It’s Lacrosse Season at The Trellis School

Something wonderful is happening at The Trellis School. Adaptive Physical Education Teacher, Ian Mitchell has created a 6 week long lacrosse program for the children at Trellis.

On Saturday mornings, Mitchell and a group of volunteers work together to orchestrate a fun lacrosse session for some of the students from Trellis. Mitchell himself has worked at Trellis for almost 3 years. On top of his position of Adaptive Physical Education Teacher, he is also the Program Manager for the Therapeutic Integration Program at the Sparks location. The volunteers for the lacrosse program consist of other Trellis employees, Mitchell’s son, and a few of his son’s lacrosse teammates. Although this first session, which concludes on June 3rd, is only open to Trellis School students and related services clients, Mitchell hopes to open future programs to more families.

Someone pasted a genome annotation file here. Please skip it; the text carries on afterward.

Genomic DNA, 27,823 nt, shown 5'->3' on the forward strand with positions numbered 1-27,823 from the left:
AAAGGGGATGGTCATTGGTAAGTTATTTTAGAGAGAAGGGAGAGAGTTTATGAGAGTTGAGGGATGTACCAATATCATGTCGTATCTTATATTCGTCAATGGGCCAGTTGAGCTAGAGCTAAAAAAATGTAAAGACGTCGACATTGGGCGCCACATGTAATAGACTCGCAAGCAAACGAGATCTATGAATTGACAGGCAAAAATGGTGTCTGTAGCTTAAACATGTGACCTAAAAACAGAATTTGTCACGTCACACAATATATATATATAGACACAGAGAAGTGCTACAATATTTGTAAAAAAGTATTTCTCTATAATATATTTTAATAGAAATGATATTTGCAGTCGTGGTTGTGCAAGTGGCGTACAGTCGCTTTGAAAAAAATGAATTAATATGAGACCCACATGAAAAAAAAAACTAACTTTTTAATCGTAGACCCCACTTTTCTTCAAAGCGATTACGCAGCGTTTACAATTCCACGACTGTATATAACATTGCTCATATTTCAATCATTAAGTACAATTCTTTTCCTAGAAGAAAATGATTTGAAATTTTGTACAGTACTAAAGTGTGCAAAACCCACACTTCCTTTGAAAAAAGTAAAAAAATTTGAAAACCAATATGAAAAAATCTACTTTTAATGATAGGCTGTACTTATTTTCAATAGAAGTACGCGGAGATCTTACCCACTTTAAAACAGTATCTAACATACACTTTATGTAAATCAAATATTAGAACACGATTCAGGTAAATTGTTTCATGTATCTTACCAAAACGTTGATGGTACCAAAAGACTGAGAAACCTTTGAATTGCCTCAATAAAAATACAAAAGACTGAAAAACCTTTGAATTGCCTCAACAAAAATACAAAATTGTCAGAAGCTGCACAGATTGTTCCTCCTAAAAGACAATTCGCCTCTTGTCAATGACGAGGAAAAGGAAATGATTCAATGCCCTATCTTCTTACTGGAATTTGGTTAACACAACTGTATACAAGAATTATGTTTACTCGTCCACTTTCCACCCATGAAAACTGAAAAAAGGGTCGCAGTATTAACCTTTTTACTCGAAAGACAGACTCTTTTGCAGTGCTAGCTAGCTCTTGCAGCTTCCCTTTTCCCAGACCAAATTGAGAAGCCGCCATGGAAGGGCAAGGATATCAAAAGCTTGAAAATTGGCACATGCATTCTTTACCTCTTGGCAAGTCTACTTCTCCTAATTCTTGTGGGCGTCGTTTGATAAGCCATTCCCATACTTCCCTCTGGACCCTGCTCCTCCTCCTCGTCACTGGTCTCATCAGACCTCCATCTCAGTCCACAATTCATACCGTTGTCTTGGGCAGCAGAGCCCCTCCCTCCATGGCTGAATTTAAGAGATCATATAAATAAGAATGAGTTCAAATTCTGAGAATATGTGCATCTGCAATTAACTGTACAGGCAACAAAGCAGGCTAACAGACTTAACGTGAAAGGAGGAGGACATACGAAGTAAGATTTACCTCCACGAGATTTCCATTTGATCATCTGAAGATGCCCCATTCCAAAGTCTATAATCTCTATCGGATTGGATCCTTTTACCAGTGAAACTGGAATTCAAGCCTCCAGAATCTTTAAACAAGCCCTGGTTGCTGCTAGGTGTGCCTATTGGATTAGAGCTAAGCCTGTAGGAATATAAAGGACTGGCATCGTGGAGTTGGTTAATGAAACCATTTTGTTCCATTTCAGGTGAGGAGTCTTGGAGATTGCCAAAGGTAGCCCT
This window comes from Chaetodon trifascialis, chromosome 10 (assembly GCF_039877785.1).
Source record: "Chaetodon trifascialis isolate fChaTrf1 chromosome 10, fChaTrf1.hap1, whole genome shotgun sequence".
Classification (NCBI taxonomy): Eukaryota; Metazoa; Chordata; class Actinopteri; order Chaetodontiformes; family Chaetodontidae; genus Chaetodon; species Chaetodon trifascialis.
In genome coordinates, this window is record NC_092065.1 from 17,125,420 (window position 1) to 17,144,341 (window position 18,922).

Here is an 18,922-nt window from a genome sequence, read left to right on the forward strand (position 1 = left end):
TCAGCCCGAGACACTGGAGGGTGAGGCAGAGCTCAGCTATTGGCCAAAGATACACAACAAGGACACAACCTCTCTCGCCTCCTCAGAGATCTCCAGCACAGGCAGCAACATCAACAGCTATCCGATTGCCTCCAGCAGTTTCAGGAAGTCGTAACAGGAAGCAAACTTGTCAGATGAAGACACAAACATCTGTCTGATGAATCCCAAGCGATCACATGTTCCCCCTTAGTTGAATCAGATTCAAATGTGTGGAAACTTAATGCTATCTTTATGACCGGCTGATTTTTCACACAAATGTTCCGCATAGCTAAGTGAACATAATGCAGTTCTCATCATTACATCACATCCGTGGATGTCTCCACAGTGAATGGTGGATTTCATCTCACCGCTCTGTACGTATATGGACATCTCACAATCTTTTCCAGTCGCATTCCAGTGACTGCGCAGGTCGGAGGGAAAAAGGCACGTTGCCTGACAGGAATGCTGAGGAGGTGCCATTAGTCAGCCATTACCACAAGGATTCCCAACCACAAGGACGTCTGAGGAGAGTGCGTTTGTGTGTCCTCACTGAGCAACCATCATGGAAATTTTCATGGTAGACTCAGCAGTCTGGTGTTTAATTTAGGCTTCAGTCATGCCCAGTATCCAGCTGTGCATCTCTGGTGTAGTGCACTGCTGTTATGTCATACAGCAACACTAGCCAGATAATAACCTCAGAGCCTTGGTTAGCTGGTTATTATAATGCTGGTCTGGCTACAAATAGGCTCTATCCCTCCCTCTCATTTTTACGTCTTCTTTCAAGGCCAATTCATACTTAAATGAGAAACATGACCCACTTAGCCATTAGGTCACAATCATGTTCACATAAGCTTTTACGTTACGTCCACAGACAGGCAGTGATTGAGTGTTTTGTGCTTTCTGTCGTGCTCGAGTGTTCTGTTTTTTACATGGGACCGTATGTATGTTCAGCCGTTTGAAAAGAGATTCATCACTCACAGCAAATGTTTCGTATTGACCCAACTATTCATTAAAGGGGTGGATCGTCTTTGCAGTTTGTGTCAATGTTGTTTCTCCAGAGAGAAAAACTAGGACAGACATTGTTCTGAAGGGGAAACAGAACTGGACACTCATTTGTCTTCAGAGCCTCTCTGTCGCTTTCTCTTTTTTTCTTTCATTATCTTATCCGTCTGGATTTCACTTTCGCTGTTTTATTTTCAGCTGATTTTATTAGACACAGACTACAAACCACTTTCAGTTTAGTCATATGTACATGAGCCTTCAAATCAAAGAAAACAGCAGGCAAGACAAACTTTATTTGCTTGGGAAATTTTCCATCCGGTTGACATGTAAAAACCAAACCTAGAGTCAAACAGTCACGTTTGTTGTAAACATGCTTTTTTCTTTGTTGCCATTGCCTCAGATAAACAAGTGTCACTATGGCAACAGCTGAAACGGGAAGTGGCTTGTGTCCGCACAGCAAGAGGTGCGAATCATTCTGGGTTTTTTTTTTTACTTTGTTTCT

A typical session consists of modified games that help the children reinforce the skills that are already taught. “The best way to describe our sessions is ‘Organized Chaos!’” commented Mitchell. “Our sessions are very fast-paced, and we change things quickly so [the kids] don’t lose interest.” The activities start as soon as the kids enter the gym at Trellis. Immediately, Mitchell and the volunteers direct the kids to start an activity as a warm-up. This activity is usually a previously learned skill that they perform on their own. Next, Mitchell reviews what they did in past sessions, and the children practice these skills through various fun games. After the review, Mitchell guides the kids through new skills, which are first demonstrated to them by the instructors. When the demonstration is over, the children try these new skills with a little help from Mitchell and the other volunteers. The session comes to a close with a fun group game that gets everyone involved.